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By Tim Hunt

Dublin residents face tax renewal

Uploaded: Mar 12, 2014

Dublin voters will have the opportunity to extend the parcel tax for schools in a special mail-in election this month.
County election officials will mail the Measure B ballots on March 27. They are due back by May 6.
Dublin, since the voters in Pleasanton and Dublin approved redrawing district boundaries to match city limits in the 1990s, has benefitted from the highest per-student funding in the Tri-Valley area. This year, for instance, Dublin's revenue limit is $7,374 per student compared to $6,911 in Pleasanton and $6,385 in Livermore. The $96 per year parcel tax has added about $1.3 million to the school district budget and continues to grow as the city adds more development.
Dublin's financial advantage will shrink and vanish over the next few years as the new school funding formula that Governor Jerry Brown and the Legislature approved last year. Both Pleasanton and Dublin have few students who come from poorer families. The funding for both districts will increase to $8,443 and $8,451 (Pleasanton) when the new formula is fully in effect. It's healthy revenue growth for both districts.
By contrast, Livermore will see its revenue grow 42 percent to $9,030 as the state recognizes the challenges of educating students from poorer families and non-native English speakers.
Livermore, like many other suburban districts (including Pleasanton and Dublin before the redistricting), suffered from low revenue limits that were established in the years after Proposition 13 passed in 1978. The funding adjustment finally addresses those issues as well as giving local districts much more control on how they spend the money by eliminating many state mandates.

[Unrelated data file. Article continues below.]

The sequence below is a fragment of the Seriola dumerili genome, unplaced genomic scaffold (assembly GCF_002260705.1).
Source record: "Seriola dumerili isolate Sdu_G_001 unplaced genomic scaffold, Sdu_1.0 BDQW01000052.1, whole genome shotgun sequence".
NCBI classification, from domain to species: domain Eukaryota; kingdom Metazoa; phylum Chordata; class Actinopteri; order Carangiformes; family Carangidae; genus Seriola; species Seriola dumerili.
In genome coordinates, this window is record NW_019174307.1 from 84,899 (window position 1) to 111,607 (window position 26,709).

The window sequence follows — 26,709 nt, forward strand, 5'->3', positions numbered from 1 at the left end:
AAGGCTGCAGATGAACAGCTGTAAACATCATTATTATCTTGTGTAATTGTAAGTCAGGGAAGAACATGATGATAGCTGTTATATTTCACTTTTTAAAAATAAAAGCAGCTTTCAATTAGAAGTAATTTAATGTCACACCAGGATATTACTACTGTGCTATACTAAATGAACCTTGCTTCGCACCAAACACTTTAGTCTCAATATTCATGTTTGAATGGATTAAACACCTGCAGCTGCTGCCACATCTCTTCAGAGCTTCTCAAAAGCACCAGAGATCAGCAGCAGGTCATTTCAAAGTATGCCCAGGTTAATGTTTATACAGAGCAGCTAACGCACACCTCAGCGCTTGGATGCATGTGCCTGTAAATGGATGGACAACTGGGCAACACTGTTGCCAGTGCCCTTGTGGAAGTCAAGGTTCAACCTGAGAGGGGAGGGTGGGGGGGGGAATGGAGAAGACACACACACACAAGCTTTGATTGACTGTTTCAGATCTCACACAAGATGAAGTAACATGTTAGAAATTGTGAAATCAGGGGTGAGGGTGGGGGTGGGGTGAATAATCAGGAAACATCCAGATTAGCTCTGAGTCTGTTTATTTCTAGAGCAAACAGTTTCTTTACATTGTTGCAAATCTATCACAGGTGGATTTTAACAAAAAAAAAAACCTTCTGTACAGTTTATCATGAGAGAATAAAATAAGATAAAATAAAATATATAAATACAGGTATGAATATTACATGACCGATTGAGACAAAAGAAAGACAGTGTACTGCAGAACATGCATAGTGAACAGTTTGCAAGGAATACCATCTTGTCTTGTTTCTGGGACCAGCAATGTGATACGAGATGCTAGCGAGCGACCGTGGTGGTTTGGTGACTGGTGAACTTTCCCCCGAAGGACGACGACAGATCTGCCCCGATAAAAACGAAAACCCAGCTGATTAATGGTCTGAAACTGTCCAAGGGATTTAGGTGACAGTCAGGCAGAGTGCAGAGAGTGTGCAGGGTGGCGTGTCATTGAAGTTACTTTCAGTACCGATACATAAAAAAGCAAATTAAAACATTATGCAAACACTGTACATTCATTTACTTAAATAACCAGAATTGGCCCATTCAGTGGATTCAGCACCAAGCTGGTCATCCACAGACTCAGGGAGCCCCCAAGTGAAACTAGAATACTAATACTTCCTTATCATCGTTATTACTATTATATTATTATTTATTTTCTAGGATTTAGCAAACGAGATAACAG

There has been little buzz about the Dublin parcel tax and it remains low enough at less than $100 per year that it probably will pass easily. It won 72 percent last time around and again has a five-year sunset. Given the steadily improving demographics of Dublin, particularly on the east side, education is a high priority for most families so it would be quite a surprise should it fail.

Speaking of Dublin, it was a big weekend last week for Congressman Eric Swalwell and Dublin Mayor Tim Sbranti. Swalwell is running for re-election to Congress and is being challenged by termed-out state Senator Ellen Corbett.
Sbranti is running for the state Assembly seat representing much of the Tri-Valley that is currently held by Joan Buchanan who reaches her term limit this year.
Both Dublin residents won the endorsement of the state Democratic Party. For Sbranti, that means those attending the convention selected him over fellow Democrats Danville Mayor Newell Arnerich and Orinda Councilman Steve Glazer.
Swalwell added the state party to endorsements from President Obama and Senator Dianne Feinstein.